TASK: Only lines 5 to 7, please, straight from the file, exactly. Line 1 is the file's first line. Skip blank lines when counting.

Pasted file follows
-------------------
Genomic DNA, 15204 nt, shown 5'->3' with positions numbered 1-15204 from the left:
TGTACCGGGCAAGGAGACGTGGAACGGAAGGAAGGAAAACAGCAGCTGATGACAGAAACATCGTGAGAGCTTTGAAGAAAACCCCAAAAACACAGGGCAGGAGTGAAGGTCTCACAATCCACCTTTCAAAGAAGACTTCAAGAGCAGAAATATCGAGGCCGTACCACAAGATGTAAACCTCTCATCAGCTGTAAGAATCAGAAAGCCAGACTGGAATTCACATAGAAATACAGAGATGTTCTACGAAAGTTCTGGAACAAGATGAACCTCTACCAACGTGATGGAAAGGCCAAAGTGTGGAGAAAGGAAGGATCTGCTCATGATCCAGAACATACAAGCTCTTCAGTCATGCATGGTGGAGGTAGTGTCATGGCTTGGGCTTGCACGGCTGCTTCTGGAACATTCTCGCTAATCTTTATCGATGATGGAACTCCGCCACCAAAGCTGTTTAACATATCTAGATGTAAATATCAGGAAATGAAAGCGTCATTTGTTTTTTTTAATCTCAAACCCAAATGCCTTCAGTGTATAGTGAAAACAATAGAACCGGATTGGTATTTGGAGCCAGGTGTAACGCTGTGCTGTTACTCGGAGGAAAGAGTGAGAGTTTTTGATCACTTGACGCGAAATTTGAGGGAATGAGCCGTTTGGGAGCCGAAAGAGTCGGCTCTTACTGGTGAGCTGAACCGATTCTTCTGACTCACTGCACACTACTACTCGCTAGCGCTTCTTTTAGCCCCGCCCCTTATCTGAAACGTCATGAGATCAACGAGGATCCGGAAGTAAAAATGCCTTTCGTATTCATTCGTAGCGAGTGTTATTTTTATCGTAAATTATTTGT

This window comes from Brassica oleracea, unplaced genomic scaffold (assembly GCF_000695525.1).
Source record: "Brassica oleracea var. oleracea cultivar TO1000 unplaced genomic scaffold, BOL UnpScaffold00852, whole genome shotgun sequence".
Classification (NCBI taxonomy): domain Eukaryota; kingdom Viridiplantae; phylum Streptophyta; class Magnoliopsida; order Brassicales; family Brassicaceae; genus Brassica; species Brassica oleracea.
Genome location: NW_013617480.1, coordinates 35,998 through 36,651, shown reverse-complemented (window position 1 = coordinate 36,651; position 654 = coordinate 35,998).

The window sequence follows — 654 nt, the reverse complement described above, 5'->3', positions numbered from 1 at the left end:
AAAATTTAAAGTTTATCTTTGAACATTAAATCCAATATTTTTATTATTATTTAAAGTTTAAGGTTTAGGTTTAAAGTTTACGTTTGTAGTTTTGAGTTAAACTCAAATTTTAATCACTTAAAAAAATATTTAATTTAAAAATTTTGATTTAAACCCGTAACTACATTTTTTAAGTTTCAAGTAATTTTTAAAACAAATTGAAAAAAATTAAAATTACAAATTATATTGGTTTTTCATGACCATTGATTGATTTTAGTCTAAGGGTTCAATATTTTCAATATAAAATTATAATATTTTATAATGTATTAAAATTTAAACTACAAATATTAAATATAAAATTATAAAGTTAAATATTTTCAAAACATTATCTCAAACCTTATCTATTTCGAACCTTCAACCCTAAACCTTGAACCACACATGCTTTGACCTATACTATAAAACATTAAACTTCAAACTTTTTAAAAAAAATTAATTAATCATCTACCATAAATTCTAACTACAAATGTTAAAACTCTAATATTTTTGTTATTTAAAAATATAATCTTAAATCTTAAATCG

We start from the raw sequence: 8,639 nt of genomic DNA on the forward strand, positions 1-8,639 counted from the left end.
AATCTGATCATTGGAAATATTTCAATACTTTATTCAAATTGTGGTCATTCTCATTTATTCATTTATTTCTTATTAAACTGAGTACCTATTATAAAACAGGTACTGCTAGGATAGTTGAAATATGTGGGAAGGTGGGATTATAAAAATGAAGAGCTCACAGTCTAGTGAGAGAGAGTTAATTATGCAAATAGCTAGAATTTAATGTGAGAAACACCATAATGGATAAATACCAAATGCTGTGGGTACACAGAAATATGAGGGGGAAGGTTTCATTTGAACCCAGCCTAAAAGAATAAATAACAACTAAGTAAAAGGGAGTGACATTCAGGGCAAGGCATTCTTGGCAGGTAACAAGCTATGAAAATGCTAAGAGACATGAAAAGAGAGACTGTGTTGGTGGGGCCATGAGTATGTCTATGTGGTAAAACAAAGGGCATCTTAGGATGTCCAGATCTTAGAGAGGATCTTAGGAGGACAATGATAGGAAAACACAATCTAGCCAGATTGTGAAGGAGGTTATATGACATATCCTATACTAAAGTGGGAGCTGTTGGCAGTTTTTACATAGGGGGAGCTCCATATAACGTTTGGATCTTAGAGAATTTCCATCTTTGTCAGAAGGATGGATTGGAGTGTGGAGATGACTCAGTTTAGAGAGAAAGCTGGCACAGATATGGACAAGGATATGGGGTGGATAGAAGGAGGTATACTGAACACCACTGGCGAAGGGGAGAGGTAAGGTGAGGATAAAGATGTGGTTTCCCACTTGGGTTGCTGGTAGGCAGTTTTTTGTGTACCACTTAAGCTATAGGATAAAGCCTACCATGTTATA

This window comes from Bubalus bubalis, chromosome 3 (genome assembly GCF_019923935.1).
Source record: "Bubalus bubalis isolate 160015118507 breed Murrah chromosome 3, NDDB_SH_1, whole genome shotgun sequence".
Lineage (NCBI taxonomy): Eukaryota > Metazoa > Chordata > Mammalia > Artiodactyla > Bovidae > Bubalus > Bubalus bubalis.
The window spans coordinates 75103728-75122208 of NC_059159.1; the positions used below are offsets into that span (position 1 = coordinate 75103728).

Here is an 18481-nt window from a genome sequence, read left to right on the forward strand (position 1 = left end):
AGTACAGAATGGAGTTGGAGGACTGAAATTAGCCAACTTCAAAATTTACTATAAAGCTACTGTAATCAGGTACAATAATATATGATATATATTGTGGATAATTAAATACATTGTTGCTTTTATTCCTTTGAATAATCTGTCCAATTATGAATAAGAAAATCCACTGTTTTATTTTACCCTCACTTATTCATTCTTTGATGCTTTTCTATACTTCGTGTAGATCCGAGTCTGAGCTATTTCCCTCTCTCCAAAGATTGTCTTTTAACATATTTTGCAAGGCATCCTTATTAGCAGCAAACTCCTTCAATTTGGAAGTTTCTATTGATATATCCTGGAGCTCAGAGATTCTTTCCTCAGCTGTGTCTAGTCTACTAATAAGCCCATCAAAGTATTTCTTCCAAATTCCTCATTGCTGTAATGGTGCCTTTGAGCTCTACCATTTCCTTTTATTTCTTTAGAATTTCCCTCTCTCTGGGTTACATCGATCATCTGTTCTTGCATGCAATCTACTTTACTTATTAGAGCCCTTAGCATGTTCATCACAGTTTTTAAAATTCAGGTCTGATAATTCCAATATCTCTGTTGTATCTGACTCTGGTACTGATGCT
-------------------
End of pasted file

Classification (NCBI taxonomy): domain Eukaryota; kingdom Viridiplantae; phylum Streptophyta; class Magnoliopsida; order Brassicales; family Brassicaceae; genus Brassica; species Brassica oleracea.
Genome location: NW_013617480.1, coordinates 35,998 through 36,651, shown reverse-complemented (window position 1 = coordinate 36,651; position 654 = coordinate 35,998).

The window sequence follows — 654 nt, the reverse complement described above, 5'->3', positions numbered from 1 at the left end: